Feeds

Celebrity publicist develops mathematical 'fame formula'

(Zero + Bullshit)Spin = Total bullshit

High performance access to file storage

A celebrated celebrity PR consultant has written a book in which he offers "mathematical" proof that fame - or anyway, spikes in fame - last fifteen months, rather than any traditional period of minutes. However, the bogo-scientific gloss applied to publicist Mark Borkowski's theories is so fragile as to shatter at a glance.

Borkowski's celebro-mathematics come to us in his new book The Fame Formula, out this week. The Guardian has obligingly run an extract, in which the eponymous equation is outlined:

F(T) = B+P(1/10T+1/2T2)

where:

F is the level of fame;

T is time, measured in three-monthly intervals. So T=1 is after three months, T=2 is after six months, etc. Fame is at its peak when T=0. (Putting T=0 into the equation gives an infinite fame peak, not mathematically accurate, perhaps, but the concept of the level of fame being off the radar is apposite.);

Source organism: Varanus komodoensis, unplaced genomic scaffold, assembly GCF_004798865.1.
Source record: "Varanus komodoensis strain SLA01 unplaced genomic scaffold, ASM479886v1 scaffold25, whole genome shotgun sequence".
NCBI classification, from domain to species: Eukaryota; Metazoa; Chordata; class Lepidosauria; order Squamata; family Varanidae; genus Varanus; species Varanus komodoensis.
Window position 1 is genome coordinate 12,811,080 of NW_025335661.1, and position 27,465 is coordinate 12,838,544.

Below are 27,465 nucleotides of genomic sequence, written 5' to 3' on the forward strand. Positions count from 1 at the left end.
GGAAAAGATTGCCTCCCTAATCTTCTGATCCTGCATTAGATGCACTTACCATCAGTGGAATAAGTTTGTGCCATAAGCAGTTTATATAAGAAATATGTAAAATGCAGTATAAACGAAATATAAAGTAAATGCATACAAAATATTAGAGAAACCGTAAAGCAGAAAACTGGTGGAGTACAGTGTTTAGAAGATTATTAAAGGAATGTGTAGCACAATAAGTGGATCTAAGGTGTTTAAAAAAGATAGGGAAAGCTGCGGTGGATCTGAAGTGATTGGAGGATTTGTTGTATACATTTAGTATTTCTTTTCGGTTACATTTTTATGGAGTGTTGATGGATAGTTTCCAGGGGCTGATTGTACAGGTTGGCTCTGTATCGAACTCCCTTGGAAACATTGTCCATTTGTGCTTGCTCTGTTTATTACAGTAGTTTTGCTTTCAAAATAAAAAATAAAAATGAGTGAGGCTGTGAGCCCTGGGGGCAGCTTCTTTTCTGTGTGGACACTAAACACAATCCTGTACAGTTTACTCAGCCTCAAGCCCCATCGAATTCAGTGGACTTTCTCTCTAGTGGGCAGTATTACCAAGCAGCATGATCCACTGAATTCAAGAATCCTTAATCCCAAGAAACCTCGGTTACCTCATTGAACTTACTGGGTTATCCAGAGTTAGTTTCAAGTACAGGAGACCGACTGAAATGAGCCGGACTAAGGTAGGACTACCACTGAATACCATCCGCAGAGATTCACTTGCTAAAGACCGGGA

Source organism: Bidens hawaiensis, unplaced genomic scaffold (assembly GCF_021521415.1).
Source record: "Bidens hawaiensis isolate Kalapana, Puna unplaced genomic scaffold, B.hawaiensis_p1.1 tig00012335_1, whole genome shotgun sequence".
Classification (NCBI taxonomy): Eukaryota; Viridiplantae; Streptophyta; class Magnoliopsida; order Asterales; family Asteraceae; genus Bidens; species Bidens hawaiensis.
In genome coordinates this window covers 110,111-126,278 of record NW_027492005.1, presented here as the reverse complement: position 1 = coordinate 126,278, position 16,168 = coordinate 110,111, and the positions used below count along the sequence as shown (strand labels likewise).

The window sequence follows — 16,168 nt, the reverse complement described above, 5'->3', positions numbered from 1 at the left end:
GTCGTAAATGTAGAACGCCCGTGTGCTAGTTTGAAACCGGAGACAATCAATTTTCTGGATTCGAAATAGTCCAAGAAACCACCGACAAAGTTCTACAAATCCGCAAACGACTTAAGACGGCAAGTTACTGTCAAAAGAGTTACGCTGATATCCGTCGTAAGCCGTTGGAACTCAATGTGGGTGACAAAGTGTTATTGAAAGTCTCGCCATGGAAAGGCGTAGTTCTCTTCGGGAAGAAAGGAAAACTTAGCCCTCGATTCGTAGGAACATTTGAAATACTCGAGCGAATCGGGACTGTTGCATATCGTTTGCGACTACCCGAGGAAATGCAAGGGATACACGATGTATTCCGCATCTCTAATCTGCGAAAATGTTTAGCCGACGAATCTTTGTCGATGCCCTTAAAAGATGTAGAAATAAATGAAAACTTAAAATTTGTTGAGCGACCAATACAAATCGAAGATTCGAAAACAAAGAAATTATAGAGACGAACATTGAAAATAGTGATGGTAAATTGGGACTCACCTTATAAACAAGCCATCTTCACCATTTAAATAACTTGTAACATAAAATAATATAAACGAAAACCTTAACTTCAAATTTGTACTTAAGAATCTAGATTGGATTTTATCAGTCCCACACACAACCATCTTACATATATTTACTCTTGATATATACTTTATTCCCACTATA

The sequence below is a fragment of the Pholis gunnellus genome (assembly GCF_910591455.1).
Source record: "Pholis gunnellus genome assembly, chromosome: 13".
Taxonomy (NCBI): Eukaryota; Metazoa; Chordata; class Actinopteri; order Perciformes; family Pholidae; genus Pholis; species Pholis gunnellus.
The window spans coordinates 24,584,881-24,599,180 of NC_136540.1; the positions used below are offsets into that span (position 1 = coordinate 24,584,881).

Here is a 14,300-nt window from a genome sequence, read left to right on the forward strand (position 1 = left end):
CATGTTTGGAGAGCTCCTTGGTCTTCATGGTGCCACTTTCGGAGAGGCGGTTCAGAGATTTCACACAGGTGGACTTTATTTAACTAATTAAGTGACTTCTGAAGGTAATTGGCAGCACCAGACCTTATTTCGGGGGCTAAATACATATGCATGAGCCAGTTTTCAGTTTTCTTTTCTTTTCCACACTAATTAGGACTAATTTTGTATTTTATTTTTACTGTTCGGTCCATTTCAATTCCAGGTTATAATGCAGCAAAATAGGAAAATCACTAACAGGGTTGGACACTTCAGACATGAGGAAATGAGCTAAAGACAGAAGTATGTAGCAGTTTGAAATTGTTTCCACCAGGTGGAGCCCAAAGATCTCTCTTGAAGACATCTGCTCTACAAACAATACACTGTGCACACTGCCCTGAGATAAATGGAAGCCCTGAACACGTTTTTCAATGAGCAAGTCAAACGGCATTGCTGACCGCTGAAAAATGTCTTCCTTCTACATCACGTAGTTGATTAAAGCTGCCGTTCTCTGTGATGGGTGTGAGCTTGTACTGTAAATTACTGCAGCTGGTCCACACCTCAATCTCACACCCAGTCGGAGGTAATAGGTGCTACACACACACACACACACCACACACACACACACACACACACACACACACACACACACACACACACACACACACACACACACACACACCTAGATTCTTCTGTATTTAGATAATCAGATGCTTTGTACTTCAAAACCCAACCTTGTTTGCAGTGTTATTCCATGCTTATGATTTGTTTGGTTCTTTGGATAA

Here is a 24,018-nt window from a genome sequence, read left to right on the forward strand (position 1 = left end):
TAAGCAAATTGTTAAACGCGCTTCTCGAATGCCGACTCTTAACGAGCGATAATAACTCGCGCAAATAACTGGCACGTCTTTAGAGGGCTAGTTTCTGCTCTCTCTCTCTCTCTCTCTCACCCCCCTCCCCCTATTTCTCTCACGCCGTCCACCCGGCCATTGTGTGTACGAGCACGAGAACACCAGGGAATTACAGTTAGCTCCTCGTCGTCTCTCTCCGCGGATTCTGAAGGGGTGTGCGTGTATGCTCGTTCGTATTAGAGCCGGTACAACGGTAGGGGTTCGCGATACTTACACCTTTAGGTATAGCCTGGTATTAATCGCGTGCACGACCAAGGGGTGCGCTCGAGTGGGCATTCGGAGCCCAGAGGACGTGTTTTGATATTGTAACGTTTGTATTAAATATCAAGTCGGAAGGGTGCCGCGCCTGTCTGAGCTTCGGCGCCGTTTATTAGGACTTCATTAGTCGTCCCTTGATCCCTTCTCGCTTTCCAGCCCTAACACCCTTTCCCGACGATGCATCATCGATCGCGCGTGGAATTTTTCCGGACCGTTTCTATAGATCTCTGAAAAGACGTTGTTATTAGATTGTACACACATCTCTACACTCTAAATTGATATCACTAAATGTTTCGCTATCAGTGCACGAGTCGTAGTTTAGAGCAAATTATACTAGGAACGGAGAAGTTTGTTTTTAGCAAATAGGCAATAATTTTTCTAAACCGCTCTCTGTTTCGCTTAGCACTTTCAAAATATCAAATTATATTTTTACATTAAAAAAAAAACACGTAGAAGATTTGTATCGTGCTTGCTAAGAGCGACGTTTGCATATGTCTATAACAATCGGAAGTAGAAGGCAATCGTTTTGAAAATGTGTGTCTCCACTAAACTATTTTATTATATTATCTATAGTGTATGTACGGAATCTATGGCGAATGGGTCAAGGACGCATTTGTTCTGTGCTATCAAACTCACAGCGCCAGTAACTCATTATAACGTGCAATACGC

B is a base level of fame that we identified and quantified by analysing the average level of fame in the year before peak. For George Clooney, B would be a large number, but for a fabulous nobody, like a new Big Brother contestant, B is zero.

P is the increment of fame above the base level, that establishes the individual firmly at the front of public consciousness.